Advice for cyclists hit by opened car doors
A serious issue facing cyclists, particularly on busy city streets, is where a cyclist filtering through traffic or overtaking vehicles (including parked vehicles) is injured when a driver or passenger opens a car door directly into the cyclist's path.
Figures released by the government showed that in 2011, 594 cyclists were injured by incidents involving car doors, up from 468 in 2009. 92 of the cycling accidents resulted in serious injury and one resulted in the death of the cyclist.
It is considered that this figure may the tip of the iceberg as many such incidents go unreported. Motorcyclists are similarly at risk of drivers opening car doors.
"Dooring" is increasing
Sometimes referred to as "dooring", accidents such as these are very common.
As cycling increases in popularity it is likely that the number of accidents involving "dooring" will also grow.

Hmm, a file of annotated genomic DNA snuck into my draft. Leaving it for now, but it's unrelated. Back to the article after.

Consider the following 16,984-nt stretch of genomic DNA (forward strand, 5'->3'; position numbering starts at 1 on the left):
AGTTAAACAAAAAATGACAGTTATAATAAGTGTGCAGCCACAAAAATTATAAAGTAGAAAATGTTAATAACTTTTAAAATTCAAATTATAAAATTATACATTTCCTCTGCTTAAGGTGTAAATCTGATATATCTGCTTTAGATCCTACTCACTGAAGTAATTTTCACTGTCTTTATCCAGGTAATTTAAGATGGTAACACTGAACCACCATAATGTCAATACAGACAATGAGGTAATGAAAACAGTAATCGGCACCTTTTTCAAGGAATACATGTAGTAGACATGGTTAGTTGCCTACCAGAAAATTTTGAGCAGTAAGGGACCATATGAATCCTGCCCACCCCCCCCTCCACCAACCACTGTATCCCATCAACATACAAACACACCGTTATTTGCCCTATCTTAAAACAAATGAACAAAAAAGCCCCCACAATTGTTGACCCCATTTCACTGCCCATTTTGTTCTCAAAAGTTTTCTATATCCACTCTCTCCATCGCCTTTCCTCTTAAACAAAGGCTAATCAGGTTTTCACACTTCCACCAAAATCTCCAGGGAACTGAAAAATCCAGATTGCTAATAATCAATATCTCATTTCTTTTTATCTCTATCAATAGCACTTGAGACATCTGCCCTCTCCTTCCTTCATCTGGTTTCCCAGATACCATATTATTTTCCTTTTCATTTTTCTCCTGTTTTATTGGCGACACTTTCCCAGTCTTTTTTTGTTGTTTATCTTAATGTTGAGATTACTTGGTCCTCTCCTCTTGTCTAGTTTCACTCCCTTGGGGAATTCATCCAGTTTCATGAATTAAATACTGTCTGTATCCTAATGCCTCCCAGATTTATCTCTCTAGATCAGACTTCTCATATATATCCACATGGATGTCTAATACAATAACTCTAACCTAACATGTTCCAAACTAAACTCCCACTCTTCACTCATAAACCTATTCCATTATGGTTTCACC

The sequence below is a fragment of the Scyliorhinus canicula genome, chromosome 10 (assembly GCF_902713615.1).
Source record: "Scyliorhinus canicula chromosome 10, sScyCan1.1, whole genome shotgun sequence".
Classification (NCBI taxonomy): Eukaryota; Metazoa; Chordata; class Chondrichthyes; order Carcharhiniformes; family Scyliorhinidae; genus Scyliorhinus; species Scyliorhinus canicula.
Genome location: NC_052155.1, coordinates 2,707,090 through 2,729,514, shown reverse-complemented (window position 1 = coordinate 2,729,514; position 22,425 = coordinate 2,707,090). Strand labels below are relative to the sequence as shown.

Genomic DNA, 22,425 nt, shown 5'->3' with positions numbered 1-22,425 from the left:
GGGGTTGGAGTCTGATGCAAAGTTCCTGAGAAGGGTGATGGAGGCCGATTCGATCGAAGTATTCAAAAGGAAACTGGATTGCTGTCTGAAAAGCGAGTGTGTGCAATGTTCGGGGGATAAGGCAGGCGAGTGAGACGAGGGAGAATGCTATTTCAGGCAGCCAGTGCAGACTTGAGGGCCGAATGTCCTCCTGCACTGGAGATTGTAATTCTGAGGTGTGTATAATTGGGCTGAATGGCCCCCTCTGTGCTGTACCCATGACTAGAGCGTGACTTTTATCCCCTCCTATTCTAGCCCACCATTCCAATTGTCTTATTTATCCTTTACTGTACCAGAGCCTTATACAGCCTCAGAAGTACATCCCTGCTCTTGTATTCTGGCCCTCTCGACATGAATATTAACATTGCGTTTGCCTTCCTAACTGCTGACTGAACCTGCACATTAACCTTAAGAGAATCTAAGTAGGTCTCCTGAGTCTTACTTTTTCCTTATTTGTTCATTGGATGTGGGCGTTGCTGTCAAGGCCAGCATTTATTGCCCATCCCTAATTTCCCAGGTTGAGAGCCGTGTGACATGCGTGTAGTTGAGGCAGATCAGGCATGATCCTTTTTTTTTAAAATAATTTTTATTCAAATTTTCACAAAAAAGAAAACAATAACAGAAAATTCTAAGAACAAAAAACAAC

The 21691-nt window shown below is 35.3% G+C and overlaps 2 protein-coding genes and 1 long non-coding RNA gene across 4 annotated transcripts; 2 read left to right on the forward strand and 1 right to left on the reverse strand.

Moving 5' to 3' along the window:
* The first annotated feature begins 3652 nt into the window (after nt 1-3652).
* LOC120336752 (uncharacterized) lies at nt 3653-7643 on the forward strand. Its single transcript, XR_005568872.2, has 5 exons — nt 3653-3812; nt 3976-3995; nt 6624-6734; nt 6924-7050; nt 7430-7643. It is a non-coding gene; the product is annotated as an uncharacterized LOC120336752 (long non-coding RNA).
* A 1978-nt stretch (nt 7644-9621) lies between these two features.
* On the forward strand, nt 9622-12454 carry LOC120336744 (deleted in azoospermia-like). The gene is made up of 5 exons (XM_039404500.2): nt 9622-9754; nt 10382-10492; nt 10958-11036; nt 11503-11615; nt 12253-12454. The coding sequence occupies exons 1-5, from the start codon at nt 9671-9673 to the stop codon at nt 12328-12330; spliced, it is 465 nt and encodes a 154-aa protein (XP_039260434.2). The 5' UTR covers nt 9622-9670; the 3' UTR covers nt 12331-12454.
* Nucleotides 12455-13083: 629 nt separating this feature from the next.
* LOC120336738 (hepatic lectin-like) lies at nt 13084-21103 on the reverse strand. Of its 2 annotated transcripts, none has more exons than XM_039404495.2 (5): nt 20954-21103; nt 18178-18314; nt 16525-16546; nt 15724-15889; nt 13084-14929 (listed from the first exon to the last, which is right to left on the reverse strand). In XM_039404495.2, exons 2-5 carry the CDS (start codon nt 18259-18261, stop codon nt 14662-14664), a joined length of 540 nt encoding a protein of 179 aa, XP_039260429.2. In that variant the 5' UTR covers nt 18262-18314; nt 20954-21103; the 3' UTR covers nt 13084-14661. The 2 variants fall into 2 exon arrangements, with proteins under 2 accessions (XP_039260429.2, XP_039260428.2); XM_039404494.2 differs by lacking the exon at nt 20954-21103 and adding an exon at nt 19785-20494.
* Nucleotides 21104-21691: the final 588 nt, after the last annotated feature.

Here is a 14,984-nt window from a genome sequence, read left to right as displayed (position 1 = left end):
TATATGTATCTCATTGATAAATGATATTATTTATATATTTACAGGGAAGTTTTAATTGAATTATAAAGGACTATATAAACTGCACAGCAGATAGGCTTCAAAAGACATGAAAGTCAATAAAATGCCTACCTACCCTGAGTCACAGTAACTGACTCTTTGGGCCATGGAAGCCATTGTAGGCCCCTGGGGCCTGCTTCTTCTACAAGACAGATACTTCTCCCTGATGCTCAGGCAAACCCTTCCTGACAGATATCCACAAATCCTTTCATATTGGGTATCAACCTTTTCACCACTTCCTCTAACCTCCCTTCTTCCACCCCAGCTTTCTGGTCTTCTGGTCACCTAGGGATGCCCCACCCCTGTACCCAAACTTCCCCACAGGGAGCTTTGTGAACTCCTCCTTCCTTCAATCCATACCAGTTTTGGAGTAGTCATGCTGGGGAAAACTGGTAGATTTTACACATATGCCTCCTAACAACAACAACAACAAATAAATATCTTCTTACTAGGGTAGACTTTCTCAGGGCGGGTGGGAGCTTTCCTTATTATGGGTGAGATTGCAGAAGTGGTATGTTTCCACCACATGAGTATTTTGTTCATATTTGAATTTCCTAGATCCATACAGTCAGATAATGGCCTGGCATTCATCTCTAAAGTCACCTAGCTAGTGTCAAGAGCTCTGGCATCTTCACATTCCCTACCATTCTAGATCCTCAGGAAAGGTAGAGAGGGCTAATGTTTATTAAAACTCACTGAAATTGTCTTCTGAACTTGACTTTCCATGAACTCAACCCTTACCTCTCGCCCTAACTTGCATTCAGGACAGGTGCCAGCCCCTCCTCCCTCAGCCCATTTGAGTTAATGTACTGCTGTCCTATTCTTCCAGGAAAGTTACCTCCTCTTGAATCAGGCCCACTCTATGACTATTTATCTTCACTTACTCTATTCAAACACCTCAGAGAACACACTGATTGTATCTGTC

Who is responsible for the safety of cyclists?
Legislation states that "No person shall open, or cause or permit to be opened, any door of a vehicle on a road so as to injure or endanger any person" (The Road Vehicles (Construction and Use) Regulations 1986 section 105).
It is therefore the duty of the car driver to take care to look out for any approaching cyclists before opening a car door. He also has a duty to ensure his passengers also take care before opening the door, as cyclists may be undertaking a line of stationary traffic.
What can a cyclist claim?
If a cyclist is injured when a car door is opened into his path then he may claim for any loss or injury sustained in that accident.
The claim will be brought against the driver's insurance, even where it was the car passenger who caused the accident.
Compensation claims may be brought for
- The pain, suffering, and loss of amenity.
- Lost earnings from time off work.
- Medical expenses.
- Travel expenses to and from appointments
- Care and assistance claims from family and friends who are assisting the Claimant
Can the cyclist be to blame?
A Defendant's insurance company may seek to reduce the compensation payable by alleging that the Claimant contributed to the accident by cycling too close to the parked vehicle.
In a case where it was argued that the cyclist failed to leave sufficient distance to avoid a car door being opened, after much consideration the Court dismissed the argument.
It was thought too high a burden for cyclists to always predict when somebody would emerge from a vehicle.